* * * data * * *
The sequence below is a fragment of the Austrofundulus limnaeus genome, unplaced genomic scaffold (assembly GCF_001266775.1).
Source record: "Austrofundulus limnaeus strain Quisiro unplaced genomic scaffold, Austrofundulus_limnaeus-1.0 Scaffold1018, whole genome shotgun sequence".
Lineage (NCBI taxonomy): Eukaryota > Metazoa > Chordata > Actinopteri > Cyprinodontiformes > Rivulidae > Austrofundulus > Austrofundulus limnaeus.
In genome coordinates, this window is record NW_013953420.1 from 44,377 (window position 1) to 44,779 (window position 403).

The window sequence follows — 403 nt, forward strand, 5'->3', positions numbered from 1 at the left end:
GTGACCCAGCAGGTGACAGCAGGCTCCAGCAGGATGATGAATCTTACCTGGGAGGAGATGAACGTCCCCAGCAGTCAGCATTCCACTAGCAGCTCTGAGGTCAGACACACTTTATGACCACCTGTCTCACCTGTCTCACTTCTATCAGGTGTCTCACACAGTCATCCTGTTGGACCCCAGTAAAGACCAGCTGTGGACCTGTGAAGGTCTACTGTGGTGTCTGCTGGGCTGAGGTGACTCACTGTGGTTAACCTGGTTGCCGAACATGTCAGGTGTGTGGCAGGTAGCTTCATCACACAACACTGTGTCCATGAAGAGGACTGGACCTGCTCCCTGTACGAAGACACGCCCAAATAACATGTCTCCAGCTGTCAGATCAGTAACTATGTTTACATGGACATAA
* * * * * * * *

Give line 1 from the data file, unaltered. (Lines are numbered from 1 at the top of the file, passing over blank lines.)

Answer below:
The sequence below is a fragment of the Austrofundulus limnaeus genome, unplaced genomic scaffold (assembly GCF_001266775.1).